Frustrated Left-Handedness

Georges Perec’s memoir section in W, or The Memory of Childhood frequently uses free association to comment on the random and stream of consciousness nature of memory. As other bloggers have noted, there is the pivotal “x” passage in which a mere symbol provokes the image of the swastika, and then other mutations of that same “x” in film (77). The passage that I’d like to discuss, however, occurs later in the book and, like many important passages in Perec’s memoir, seems a rather innocuous moment.

A memory of a failed bobsleigh run shifts into a recollection of Perec’s “frustrated left-handedness”(135). In his schooling, Perec remembers he was forced to write with his right hand even though he was born left-handed. This was commonplace in most Catholic schools, but for Perec the implications were immense. Not only did he develop a “slight lean of the head to the left”, he began to suffer from a “chronic inability to tell not just left from right but also the acute from the grave accent, concave from convex, the ‘larger than’ sign from the ‘smaller than’ sign and in general all terms that more or less approximately imply any kind of laterality and/or dichotomy(135).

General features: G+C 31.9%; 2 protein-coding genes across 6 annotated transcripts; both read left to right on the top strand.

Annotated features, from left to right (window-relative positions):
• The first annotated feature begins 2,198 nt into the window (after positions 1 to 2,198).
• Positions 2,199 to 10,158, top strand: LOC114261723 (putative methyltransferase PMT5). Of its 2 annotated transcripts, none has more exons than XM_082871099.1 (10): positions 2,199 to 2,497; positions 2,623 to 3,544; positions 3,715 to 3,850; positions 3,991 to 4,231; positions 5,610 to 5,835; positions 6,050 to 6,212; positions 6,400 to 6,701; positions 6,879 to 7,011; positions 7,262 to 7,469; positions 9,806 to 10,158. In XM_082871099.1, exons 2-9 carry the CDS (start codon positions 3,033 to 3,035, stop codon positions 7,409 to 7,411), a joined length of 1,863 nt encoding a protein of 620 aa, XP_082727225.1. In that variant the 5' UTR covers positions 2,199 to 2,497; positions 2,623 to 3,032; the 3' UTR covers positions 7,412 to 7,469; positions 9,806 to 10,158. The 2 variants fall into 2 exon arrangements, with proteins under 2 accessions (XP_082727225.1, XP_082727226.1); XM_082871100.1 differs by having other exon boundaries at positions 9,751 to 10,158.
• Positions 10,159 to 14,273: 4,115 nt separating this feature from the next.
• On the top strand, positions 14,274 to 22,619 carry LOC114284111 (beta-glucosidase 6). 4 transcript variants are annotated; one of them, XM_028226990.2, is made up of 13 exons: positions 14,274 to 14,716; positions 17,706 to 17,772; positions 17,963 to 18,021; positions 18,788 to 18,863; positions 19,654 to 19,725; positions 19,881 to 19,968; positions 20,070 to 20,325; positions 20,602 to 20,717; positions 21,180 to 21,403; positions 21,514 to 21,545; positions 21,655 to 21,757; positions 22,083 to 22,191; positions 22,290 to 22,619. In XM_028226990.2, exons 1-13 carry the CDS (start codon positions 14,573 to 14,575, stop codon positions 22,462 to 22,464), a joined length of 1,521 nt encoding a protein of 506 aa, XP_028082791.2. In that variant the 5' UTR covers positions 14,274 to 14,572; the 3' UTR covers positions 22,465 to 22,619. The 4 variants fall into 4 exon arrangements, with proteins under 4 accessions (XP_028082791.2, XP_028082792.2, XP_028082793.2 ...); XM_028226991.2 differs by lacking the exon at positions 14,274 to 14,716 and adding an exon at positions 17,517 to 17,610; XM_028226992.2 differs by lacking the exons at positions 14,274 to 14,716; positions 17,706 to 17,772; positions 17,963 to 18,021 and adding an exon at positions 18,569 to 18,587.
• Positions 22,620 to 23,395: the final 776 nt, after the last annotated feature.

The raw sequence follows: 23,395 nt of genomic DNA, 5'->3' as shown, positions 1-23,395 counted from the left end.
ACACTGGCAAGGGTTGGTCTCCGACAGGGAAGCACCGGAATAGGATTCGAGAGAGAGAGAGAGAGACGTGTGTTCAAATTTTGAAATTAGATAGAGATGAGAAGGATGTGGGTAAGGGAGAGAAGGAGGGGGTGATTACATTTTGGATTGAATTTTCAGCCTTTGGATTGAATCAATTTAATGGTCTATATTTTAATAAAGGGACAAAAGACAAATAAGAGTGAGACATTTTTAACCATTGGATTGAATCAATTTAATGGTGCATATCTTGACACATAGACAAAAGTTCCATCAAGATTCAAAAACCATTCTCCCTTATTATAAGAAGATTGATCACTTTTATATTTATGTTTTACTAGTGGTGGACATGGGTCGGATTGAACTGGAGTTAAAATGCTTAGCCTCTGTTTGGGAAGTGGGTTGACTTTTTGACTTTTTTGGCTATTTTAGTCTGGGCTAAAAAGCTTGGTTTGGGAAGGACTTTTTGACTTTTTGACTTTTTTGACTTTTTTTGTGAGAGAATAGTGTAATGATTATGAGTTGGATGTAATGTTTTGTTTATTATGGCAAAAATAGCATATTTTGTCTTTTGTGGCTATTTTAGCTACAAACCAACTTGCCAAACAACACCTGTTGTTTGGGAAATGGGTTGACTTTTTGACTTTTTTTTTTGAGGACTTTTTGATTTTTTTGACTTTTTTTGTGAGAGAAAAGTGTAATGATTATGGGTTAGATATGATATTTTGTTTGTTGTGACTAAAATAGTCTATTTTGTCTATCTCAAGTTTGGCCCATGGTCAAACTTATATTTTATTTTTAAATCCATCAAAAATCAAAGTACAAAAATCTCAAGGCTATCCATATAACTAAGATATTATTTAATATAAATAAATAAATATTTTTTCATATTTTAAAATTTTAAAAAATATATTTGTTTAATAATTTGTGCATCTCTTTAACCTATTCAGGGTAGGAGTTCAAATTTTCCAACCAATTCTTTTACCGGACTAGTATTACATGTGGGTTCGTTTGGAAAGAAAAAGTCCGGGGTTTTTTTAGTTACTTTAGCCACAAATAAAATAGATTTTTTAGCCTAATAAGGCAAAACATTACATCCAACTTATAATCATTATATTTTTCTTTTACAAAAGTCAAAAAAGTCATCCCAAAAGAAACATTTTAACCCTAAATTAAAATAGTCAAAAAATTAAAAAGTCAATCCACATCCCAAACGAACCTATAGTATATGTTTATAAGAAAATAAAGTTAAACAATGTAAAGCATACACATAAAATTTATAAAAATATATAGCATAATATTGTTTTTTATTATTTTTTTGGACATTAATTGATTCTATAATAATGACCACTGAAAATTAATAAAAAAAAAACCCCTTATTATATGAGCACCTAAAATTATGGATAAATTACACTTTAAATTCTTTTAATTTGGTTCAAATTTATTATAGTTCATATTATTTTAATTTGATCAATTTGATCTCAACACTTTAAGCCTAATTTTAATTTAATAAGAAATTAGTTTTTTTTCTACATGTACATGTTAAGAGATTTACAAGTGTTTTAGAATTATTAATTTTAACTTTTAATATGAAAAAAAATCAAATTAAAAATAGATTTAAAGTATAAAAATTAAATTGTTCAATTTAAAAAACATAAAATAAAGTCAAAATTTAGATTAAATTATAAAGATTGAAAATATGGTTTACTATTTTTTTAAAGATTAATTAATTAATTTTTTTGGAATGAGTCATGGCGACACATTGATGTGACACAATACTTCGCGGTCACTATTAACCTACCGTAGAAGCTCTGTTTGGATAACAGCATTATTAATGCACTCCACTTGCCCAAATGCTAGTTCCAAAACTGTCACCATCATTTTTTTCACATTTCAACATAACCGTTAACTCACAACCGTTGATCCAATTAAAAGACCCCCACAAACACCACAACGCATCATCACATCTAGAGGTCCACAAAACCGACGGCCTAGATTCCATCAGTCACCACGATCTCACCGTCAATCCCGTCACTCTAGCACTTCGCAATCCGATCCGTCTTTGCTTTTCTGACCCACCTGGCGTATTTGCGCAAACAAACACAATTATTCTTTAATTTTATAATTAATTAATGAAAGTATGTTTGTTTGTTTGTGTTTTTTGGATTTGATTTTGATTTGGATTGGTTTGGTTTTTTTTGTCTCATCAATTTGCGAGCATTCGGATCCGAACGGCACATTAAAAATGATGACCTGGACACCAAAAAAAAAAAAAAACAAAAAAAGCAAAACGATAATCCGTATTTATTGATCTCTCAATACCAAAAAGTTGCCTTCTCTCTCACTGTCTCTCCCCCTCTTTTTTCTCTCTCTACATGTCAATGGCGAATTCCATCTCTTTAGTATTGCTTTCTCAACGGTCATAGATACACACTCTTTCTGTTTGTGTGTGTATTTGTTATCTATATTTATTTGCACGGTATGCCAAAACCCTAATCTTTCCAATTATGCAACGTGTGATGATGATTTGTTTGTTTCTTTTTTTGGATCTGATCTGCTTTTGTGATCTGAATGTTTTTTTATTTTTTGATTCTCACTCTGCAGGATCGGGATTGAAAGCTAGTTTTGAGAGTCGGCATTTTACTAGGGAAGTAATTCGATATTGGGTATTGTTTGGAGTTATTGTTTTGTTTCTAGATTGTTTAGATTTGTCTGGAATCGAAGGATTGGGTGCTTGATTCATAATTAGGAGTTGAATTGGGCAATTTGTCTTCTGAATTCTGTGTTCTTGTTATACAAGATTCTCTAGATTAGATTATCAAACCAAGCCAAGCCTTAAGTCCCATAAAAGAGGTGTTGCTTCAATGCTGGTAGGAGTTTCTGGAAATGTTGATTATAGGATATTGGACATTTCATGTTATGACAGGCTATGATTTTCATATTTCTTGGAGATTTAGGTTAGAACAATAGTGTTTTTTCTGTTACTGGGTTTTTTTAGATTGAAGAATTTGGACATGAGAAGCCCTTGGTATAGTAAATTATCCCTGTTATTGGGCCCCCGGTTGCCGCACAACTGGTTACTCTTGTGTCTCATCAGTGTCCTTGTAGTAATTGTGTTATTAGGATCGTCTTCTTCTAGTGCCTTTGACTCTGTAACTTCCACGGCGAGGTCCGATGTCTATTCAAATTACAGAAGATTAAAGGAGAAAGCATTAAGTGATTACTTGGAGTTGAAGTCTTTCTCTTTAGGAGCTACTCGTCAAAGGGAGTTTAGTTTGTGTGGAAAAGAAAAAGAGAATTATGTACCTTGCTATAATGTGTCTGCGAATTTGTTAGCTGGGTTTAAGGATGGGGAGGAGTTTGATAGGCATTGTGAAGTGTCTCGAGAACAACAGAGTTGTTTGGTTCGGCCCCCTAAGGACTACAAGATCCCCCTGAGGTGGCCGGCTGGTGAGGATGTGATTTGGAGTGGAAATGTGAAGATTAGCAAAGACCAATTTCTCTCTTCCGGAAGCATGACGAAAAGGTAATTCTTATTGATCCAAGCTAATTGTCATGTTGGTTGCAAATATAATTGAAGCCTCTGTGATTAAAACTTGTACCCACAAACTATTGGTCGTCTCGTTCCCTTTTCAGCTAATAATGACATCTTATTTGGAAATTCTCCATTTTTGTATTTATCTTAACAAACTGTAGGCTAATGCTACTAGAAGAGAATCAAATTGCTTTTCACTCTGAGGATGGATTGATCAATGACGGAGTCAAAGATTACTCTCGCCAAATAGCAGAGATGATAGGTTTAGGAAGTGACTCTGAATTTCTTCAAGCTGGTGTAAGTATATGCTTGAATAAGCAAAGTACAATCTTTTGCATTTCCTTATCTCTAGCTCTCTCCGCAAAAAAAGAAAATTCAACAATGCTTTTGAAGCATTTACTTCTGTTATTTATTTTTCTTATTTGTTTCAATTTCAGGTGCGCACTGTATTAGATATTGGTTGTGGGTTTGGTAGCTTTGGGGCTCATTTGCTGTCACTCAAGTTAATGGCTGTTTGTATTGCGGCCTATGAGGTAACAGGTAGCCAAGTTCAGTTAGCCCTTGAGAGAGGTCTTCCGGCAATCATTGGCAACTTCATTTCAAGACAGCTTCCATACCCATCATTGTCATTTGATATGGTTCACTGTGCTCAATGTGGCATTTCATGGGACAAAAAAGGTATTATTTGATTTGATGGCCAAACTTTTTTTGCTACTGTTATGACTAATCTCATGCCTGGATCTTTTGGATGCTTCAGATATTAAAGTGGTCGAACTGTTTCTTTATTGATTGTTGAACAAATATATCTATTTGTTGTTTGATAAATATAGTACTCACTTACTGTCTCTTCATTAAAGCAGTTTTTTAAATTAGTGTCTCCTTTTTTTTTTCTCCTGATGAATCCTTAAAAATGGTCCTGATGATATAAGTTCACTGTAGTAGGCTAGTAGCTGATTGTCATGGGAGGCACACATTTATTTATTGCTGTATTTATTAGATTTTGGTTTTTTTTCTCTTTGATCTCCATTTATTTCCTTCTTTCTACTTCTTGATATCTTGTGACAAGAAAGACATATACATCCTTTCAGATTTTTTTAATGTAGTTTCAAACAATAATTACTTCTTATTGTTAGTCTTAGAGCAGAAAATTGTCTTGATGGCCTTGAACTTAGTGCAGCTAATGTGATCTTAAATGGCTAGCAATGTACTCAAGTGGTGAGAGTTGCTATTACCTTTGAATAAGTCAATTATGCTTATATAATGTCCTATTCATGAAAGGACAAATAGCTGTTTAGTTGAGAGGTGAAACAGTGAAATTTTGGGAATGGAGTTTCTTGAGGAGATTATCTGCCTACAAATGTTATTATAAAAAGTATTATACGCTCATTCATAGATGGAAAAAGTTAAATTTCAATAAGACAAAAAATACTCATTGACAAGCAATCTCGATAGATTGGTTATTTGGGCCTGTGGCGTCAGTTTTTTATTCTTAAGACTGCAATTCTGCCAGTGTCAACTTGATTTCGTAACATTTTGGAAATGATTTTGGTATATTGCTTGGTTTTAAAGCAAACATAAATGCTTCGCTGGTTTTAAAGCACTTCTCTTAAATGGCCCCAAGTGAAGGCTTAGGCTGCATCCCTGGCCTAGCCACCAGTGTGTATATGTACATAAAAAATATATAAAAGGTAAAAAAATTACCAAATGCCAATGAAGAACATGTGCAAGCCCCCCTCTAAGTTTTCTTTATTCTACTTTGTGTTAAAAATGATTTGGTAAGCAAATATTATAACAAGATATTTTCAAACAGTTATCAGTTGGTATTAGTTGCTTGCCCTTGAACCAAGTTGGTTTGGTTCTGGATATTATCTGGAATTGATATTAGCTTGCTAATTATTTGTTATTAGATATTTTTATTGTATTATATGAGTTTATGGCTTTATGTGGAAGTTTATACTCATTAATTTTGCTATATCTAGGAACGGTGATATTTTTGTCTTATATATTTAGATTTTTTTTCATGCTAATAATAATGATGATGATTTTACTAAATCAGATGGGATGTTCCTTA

This passage became of special interest to me, as I also recall being forced not only to write right-handed in elementary school but change my grip on the pen or pencil, which happened to make my writing almost illegible. Now, I have fully shifted my writing to my left hand, so much so that even my “check” marks, which as you can see are written in the opposite direction of right-handed check marks, are now an important trigger to my memory of those times when I was forced to write with my non dominant hand.

To me, the confusion between dichotomies that Perec refers to displays his individual version of suffering the consequences of arbitrary rules imposed by authority. Obviously, this is a theme that remains consistent through the memoir as well as the fantasy “Olympics” story. It speaks of Nazi Germany, and, more narrowly, of blind submission to rule. One also can’t ignore the Freudian nature of Perec’s response to this early childhood trauma. All of these things cut to the core of what W, or the Memory of Childhood attempts to communicate to the reader, and true to form, Perec has an uncanny way of doing it through the most seemingly inconsequential scene.

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